Does anyone have any experience with this. Last night the package said 6 fish stick 20 grams of carb. I had 8 sticks (probably another 6-7grams) and a small pudding (13 grams) and salad (zero). So I put in my BS 209 and 40 grams carbs. All my ratios are pretty accurate, 99% of time but when I checked 2hrs later I was 266. This is not the first time I have gotten crazy blood sugars after following the carb content on the package of this particular super market (trader joes). Heck, I do better going out to eat and completely guessing the carb content than following the recommendations of Trader Joe’s
Sometimes I find that if I start out high, I can’t eat and be ok a few hours later.
In my experience, I would have given a correction for the 209, waited an hour, then bolused for dinner and eaten about 20 minutes later.
I agree, Keri. Somewhere around 200 is where my insulin to carb ratio changes. My insulin is less effective the higher my bg is. I would have waited a half hour or an hour to wait for it to start dropping before I ate.
You could be right about the carb content, though. The FDA only requires that nutritional information is within 20% of the actual values. I have noticed on some packaging with different types of granola bars or different candies, they might have only one nutrition label, even though the carbs must clearly be different.
I agree w/ Kari and Baby Tee. If the 209 was flat, the number you put in would be accurate however if the 209 was a moving number, like 209-215-225-250, it may not have been accurate? The pump books talk about insulin on board but I think that you can get carbs on board that will catch up to you and mess up the next number after it. I ate yesterday at about 150 and, despite some precautions, it pretty much hovered there for a couple of hours, proving very annoying.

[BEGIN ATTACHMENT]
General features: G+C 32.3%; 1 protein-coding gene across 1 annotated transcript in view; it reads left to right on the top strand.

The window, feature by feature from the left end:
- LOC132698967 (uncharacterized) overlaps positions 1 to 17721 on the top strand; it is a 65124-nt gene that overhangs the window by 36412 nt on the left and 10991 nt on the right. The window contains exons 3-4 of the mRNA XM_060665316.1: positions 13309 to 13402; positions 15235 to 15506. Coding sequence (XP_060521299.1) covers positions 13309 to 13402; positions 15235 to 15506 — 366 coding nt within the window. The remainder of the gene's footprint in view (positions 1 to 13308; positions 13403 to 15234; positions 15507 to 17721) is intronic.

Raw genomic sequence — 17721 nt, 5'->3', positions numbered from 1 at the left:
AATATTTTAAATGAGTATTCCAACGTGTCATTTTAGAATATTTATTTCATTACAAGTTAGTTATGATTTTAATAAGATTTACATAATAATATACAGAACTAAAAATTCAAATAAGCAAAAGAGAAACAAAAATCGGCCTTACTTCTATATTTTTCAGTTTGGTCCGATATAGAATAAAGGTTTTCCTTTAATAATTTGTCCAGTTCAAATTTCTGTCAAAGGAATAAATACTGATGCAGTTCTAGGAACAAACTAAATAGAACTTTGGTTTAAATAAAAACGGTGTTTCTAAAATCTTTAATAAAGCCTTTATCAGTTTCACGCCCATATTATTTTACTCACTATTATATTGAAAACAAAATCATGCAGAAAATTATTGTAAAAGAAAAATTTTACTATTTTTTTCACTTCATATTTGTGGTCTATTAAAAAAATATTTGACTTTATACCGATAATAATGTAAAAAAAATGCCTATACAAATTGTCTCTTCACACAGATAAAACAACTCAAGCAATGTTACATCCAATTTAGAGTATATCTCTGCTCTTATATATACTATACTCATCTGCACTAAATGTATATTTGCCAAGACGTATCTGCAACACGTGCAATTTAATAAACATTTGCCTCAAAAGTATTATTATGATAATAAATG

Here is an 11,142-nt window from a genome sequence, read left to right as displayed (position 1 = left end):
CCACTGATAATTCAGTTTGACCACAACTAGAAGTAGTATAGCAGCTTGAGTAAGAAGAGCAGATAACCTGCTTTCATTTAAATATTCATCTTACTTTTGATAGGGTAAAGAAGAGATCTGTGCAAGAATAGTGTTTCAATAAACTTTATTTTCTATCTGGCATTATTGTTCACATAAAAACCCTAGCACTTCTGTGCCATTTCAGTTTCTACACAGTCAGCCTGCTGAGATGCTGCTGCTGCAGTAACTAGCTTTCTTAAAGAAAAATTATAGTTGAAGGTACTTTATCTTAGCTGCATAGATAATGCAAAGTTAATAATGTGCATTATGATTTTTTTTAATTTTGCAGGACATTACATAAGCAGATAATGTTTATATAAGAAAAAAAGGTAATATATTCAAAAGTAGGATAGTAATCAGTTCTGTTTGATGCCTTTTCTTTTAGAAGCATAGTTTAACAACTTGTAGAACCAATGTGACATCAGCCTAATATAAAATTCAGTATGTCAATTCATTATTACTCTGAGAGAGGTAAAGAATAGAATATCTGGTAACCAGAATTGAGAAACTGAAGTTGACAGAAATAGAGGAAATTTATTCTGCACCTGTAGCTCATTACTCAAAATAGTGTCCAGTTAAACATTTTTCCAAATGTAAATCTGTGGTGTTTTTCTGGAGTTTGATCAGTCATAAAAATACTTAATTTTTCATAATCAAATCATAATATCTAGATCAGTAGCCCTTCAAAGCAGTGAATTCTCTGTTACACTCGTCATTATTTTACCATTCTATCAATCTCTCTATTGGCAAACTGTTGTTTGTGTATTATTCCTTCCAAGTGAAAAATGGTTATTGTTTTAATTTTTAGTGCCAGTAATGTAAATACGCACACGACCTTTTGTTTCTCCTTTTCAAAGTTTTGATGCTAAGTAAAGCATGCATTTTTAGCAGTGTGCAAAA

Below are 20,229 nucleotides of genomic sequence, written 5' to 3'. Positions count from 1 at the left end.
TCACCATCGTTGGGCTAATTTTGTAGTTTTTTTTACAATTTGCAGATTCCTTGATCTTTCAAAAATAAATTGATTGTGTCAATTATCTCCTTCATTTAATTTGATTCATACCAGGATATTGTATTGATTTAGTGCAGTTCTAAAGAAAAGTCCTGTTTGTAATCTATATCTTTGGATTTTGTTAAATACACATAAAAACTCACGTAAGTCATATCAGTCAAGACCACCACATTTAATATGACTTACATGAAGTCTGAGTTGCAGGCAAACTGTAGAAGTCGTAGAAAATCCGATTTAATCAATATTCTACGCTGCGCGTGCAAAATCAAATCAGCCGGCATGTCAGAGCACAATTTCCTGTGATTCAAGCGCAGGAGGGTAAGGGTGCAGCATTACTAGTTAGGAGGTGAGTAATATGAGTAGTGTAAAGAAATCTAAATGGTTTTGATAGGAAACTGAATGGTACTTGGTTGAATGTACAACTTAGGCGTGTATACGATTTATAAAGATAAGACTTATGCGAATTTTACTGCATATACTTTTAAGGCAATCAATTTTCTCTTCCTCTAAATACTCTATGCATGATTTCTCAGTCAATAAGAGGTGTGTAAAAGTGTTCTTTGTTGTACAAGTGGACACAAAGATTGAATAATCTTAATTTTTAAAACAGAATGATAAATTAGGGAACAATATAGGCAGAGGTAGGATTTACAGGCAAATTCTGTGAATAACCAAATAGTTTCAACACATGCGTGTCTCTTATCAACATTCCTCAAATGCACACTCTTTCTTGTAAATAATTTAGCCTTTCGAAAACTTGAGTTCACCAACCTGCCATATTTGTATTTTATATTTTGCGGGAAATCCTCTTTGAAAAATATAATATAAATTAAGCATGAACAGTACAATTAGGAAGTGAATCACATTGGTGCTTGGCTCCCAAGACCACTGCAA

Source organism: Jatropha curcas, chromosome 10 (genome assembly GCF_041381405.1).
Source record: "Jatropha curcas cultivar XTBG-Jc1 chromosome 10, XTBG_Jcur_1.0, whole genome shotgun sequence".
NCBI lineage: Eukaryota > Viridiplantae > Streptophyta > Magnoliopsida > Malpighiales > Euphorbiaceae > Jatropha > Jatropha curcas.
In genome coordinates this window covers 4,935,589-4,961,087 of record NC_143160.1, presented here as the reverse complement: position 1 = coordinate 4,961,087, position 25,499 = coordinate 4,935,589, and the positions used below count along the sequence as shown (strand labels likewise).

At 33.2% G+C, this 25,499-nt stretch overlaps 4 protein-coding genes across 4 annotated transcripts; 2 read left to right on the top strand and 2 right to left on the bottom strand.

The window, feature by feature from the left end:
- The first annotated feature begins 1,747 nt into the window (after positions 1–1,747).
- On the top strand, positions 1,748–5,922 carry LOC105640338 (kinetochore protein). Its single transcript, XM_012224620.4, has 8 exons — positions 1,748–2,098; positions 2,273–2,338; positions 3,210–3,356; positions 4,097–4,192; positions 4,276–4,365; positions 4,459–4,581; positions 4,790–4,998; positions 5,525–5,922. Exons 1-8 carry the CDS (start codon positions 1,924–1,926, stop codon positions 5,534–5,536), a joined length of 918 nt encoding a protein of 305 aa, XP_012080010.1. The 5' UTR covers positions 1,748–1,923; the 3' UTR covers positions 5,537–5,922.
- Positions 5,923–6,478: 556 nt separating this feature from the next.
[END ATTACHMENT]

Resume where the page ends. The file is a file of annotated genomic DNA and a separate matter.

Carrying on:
Oh yea…I’ve run into that also where the carb rating on the box is way off. Had some egg rolls once and I think the carbs listed was the square root of the actually carb’s…would have thought I ate a large sunday after I tested later! Just chalk it up to a lesson learned and I now know which items I can trust and those that I have to count higher than listed. But also agree with the others that your starting number might have ad some play in the results.
I don’t trust nutritional labels to be accurate. Here’s a hidden carb calculator.
“This calculator works by using the formula (Fat X 9) + (Carb X 4) + (Protein X 4) = Calories. The calculator takes the difference between the calories listed on the label and the calculated calories and divides that result by 4 to arrive at the answer. It then adds that number of grams to the carbohydrate grams listed on the label. This hidden carb calculator assumes that all missing calories are from hidden carbohydrates.”